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Berthe Morisot demonstrates the range of her work with this wonderful and dynamic painting, created by the floral background, echoed in the trimmings of the woman's dress. Critics have argued that the background is a key element, claiming it shuts out the external world and (symbolically, at least) protects the young woman's youth and beauty. The messy brushwork, particularly to the left, is typical of Morisot's work from the late 1870s, which has been compared to the other famous female Impressionist, the American Mary Cassatt.
This free-form portrait of an unknown debutante at a ball is the complete opposite of the society portraits churned out by the mainstream painters at the Salon. Here, Impressionism meets the art of Manet (Morisot's brother-in-law). When Morisot exhibited this painting along with a dozen others at at the Impressionist Exhibition of 1880, art critic Charles Ephrussi wrote "Berthe Morisot is very French in her distinction, elegance, gaiety and nonchalance – she grinds flower petals onto her palette...producing something vital, fine, and charming". This painting sold immediately. (Detail crop shown above.)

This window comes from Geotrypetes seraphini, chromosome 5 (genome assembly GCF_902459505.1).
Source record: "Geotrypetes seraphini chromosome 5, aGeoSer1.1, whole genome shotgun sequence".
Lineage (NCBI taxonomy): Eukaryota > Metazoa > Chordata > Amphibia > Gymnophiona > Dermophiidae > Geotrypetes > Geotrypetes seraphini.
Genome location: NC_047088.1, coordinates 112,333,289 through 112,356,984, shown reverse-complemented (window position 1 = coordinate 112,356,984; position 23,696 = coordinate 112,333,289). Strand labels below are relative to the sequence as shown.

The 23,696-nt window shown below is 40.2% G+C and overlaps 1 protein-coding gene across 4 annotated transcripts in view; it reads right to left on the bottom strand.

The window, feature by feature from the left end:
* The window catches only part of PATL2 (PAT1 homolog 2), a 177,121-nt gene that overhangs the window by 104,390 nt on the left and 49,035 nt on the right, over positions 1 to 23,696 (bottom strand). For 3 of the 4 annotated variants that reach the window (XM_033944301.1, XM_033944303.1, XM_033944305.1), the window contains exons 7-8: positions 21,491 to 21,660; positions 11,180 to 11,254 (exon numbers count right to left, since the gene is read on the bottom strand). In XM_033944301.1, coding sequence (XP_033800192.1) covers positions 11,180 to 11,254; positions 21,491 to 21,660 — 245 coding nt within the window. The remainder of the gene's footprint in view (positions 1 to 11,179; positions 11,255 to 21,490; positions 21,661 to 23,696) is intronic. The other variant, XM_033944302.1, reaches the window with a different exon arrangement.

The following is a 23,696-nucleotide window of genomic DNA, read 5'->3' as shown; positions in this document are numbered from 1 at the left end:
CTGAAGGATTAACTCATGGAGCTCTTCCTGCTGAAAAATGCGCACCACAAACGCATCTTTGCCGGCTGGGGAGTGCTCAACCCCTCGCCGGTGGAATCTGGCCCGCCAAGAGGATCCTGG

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The village is Gennevilliers, just outside Paris, where Morisot's husband's family, the Manets, owned a house. The painting's visual composition of horizontal zones of color is punctuated by the figure of a young boy. With Morisot's loose brushwork, the wheat is indistinct, as if it's blowing in the wind. In contrast, she defines the buildings in the background with sharpe detail, revealing even the smokestacks of the factories on the horizon.
The boy with his belongings slung over his shoulder emerges from the edge of the wheat field, opposite the village and factories, representing his attempt to escape the march of industrialization, or so the art critics tell us. (Most of her fellow Impressionists tended to paint out any references to modern industrialized life.) If the critics are right, Morisot's painting is a quiet protest against the transformation of modern life. Found in room 32 at the d'Orsay.